Defending Burkeanism:

My co-conspirator Ilya criticizes some modern Burkeans for over-valuing tradition and under-valuing the possible benefits of rapid change. Orin offers some responses here that seem right to me, but that don't persuade Ilya. Since I doubt Burkeans want to over-value or under-value anything (who would?), I am not yet sure there is genuine or very deep disagreement here.

A Burkean ought to guard against a slavish and mystical adherence to tradition for the sake of tradition and ought to recognize that there are some circumstances in which incremental change isn't good enough. But as I think Ilya would agree, this does not mean that everything is always up for grabs, to be eliminated as soon as someone gets the better of the argument. The general Burkean respect for tradition and presumption for incrementalism can still be defended.

First, on valuing tradition, it's worth remembering why and to what extent tradition is valuable. As Ilya acknowledges, Burkeans do not think traditions should be immune to critique and revision. In fact, the fact that present practices are often the organic and evolved product of a process of sustained critique, revision, and adaptation over time is what makes them valuable. To the extent they have been immunized from such critique and have simply been imposed in top-down fashion, as in authoritarian societies, they are surely much less valuable. If this is what Ilya means by "coercively imposed tradition" then we agree it merits little if any deference or presumption of validity. And the person who resists even thinking critically about existing practices undermines the very thing that has made those practices worth defending.

Further, respect for tradition is a continuum. The more widely a tradition is observed and the longer it has lasted, the more trustworthy it is to the Burkean and the more a presumption in its favor should be indulged. Everyone, I suppose, wants beneficial change (however defined), but the Burkean doubts our ability to know when a change really will be beneficial, when the risks of change will outweigh the expected benefits, and whether we will be able to impose it competently. For the Burkean, every change involves some certain cost in exchange for doubtful benefit, which is why we usually presume against it. Finally, even where change is warranted, the Burkean believes it ought to be based as much as possible on relevant experience and not on abstract theorizing about reform. I am not sure Ilya disagrees with these points, either.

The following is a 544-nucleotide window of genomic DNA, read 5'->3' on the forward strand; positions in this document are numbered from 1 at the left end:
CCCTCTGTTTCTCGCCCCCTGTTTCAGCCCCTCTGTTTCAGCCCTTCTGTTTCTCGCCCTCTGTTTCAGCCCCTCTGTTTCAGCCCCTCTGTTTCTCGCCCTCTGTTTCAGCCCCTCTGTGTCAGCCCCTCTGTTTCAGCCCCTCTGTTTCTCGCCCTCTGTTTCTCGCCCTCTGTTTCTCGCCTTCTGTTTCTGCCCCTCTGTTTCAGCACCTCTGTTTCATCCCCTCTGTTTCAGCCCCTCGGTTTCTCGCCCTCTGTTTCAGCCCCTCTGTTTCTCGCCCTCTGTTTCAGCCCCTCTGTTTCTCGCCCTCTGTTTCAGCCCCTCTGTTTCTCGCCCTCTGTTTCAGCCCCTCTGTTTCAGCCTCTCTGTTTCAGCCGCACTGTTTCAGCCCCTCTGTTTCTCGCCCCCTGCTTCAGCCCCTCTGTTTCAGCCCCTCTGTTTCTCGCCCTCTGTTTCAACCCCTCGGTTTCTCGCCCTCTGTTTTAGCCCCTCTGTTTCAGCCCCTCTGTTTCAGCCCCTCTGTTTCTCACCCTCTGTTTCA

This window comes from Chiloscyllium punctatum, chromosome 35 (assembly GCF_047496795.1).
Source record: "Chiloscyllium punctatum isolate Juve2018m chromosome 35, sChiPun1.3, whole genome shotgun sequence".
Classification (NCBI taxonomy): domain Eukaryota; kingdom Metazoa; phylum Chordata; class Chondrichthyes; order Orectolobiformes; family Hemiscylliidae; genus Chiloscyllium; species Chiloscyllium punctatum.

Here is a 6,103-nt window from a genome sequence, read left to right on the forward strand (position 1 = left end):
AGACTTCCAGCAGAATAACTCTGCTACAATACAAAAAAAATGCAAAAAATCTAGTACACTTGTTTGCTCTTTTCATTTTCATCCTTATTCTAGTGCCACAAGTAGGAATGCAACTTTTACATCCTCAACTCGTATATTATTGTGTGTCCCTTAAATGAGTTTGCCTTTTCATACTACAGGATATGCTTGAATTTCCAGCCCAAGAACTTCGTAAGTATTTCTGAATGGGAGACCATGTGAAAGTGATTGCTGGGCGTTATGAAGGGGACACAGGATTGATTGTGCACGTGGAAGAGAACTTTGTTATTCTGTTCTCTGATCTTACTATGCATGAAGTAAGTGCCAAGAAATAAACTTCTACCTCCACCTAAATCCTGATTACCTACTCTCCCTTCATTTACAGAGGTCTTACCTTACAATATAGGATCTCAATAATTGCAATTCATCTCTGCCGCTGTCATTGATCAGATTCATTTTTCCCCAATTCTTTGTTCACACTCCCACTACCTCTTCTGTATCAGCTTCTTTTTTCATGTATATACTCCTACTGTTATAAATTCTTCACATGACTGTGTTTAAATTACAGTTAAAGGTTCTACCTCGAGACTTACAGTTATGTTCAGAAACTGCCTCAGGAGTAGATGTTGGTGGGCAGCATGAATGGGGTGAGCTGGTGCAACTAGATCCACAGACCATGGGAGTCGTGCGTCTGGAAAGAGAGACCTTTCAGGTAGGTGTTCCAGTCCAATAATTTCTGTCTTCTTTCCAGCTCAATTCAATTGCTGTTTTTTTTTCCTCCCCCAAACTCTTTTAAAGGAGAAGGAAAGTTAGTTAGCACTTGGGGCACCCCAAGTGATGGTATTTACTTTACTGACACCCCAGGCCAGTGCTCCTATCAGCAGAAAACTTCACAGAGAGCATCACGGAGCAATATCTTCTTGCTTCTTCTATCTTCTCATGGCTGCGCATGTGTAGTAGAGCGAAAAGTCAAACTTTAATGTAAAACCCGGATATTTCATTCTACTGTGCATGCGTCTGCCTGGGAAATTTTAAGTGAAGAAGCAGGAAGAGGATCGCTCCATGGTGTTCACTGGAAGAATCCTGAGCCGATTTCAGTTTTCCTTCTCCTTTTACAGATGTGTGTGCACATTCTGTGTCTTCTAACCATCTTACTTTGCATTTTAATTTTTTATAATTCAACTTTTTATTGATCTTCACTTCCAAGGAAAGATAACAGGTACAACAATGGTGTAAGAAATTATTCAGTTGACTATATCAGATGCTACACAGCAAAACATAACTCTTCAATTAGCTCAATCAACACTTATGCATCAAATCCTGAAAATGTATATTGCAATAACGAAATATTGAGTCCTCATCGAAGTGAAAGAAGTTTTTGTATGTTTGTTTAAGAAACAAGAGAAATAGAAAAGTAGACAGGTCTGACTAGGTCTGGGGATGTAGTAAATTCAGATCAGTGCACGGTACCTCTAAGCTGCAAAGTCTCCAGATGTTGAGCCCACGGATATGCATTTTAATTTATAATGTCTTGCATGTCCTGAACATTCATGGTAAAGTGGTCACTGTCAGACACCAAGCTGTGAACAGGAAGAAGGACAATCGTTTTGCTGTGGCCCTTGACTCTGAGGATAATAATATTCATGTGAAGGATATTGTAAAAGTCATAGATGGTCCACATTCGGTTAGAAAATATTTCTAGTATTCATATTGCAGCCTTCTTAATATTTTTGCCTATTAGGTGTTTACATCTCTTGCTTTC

Consider an example. I doubt that a Martian, charged with setting up a system of criminal justice in which the guilty are to be punished and the innocent are to be set free, but having no knowledge of our history or practices, would come up with our system. Some features of it, perhaps, but not all. What's the magic in juries, in the number 12, or in a requirement that the verdict be unanimous? There are many critiques of the jury system from both left and right. It is not a universal practice. It has many disadvantages and is inefficient. Juries are sometimes irrational and prone to many cognitive biases and errors. But because of its deep roots in our legal history and tradition, the Burkean would be very reluctant to give up the jury system in criminal trials without a very strong showing, based on relevant experience if possible, that a proposed replacement would be better and that we could safely and competently transition to it. Hayek and Oakeshott were clear and persuasive about how many present practices reflect, incorporate, and encode a degree of learning and experience that we may not grasp and that will be lost if we abandon them. We are not the flies of summer born into a new world every year.

Ilya rightly points to traditions and longstanding practices that we now universally recognize as oppressive and unjust -- things like slavery and denying women the right to vote. But these practices were themselves changed, one could plausibly argue, through a process of critique and revision over time building on counter-traditions and experience.

Consider slavery, often offered as the most persuasive case of sudden change. A strain of American thought building on premises in the Declaration of Independence grew slowly to resist slavery. The practice was ended in many countries around the world before it was ended in this country. It was resisted with growing ferocity in the United States through ending the Atlantic slave trade and through opposition to its expansion into new states. An abolitionist political movement grew. These developments and many others laid the foundation for the violent end of slavery in the Civil War.